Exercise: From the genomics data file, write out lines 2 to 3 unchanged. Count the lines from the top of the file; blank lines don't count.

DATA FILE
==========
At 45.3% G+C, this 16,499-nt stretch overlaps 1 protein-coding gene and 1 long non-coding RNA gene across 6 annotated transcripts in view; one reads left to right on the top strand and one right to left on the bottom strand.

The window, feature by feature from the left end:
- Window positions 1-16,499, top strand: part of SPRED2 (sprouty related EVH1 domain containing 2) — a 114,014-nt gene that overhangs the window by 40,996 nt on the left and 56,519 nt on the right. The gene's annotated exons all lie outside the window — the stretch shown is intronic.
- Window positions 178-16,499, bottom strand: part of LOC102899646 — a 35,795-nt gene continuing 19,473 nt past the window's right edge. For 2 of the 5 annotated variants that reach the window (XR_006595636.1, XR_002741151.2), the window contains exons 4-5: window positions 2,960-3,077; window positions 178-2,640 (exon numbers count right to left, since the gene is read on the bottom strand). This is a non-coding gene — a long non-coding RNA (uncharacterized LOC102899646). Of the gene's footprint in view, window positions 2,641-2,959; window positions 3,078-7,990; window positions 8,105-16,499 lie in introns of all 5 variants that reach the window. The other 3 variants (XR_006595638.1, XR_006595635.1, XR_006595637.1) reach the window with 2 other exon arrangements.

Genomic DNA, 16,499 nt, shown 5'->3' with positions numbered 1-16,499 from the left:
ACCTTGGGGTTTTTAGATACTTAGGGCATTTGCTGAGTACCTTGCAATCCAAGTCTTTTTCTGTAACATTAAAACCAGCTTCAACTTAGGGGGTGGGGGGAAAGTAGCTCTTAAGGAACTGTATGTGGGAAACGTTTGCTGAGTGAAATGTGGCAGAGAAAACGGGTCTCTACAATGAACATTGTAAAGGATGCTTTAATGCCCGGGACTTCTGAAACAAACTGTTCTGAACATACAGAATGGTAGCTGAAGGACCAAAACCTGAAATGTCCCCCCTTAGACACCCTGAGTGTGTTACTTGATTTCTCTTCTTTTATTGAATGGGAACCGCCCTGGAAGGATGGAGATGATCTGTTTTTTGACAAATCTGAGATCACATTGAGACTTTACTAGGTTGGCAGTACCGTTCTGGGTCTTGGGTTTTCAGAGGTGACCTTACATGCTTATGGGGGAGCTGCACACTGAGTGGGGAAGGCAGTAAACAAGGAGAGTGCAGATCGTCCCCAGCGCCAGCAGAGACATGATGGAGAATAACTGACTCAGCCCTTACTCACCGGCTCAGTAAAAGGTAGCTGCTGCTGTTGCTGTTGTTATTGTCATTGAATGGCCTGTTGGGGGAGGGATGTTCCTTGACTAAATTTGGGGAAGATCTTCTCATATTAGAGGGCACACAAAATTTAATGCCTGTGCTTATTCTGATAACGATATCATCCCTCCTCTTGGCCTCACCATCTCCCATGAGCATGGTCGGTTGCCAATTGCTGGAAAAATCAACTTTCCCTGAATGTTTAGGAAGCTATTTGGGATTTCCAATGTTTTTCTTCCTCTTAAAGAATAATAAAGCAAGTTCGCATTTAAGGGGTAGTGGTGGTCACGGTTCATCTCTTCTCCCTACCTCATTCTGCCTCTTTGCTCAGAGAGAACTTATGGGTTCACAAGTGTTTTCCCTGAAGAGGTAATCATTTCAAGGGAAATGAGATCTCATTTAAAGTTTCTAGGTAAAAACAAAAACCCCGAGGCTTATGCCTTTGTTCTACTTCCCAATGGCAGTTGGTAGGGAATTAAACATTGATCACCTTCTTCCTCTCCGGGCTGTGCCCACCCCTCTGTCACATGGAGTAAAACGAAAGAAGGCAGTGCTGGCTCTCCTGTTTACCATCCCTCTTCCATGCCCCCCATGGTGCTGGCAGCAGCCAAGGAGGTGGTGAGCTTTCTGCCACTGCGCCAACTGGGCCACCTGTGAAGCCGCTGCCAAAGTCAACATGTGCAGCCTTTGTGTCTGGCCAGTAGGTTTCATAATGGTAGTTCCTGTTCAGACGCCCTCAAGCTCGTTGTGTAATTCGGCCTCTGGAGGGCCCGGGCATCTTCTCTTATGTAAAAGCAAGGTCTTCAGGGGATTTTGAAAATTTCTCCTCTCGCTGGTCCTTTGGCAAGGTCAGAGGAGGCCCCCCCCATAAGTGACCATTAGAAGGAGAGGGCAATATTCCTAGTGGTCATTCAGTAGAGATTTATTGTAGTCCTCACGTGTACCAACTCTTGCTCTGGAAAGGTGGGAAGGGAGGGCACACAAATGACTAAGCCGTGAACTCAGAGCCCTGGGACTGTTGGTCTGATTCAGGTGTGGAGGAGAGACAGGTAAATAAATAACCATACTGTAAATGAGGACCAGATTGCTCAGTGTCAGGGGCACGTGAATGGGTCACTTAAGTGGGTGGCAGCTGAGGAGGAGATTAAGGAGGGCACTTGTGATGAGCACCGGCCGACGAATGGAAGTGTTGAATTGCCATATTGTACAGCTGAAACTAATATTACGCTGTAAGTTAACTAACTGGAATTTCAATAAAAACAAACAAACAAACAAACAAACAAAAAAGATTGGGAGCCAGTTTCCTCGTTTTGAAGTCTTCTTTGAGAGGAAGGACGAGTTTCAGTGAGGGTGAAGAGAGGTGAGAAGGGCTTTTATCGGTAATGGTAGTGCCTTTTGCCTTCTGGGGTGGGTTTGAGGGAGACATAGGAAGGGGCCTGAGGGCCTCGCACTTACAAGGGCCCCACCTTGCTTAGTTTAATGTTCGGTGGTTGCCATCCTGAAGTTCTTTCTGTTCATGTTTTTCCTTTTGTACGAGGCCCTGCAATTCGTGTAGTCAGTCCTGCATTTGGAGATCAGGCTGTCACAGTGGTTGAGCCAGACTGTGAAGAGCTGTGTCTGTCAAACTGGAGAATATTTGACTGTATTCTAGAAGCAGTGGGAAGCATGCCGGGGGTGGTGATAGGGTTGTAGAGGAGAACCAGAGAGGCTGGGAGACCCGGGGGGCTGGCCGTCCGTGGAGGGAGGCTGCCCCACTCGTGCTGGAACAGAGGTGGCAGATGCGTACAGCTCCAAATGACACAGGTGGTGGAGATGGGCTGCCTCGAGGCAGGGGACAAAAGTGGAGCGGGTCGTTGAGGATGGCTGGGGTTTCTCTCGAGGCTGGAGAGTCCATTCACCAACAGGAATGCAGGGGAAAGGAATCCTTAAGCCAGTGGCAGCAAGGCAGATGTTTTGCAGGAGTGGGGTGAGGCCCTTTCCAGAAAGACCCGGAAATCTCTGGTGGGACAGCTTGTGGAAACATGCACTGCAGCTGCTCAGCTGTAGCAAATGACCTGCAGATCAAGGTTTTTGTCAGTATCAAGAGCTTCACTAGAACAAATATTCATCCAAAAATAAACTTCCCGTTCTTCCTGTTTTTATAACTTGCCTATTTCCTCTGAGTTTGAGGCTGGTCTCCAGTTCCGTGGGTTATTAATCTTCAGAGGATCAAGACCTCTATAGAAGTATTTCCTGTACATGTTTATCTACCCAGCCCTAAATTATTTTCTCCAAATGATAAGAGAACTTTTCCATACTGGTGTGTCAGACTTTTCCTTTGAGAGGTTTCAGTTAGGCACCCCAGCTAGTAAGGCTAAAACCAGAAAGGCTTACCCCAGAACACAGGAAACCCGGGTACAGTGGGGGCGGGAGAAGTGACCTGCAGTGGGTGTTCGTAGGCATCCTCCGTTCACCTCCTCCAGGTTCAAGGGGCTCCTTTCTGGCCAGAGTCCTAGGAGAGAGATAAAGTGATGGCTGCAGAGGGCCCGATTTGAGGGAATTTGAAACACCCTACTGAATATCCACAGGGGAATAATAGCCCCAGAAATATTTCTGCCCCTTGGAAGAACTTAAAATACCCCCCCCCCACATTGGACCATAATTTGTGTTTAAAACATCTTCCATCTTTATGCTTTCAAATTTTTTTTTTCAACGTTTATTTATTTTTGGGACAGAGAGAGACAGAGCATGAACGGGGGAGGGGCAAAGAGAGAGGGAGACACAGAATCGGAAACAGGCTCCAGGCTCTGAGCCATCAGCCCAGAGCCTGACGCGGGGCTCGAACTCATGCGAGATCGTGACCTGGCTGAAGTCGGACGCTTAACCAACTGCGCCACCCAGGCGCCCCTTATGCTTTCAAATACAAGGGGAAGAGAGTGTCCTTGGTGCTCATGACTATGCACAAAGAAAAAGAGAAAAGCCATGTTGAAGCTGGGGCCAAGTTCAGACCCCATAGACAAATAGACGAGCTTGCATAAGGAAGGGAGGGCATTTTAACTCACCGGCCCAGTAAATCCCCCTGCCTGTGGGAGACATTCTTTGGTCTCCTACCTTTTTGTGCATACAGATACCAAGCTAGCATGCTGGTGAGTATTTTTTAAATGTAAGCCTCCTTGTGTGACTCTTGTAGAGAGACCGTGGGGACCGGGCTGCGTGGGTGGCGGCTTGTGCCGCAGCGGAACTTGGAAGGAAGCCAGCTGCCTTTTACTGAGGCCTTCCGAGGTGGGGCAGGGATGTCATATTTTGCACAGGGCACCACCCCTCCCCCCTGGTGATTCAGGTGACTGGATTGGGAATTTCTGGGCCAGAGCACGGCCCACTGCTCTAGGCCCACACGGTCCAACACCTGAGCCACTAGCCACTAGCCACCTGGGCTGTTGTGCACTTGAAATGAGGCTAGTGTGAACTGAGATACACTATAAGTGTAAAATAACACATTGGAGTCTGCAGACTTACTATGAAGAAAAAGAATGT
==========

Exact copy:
The window, feature by feature from the left end:
- Window positions 1-16,499, top strand: part of SPRED2 (sprouty related EVH1 domain containing 2) — a 114,014-nt gene that overhangs the window by 40,996 nt on the left and 56,519 nt on the right. The gene's annotated exons all lie outside the window — the stretch shown is intronic.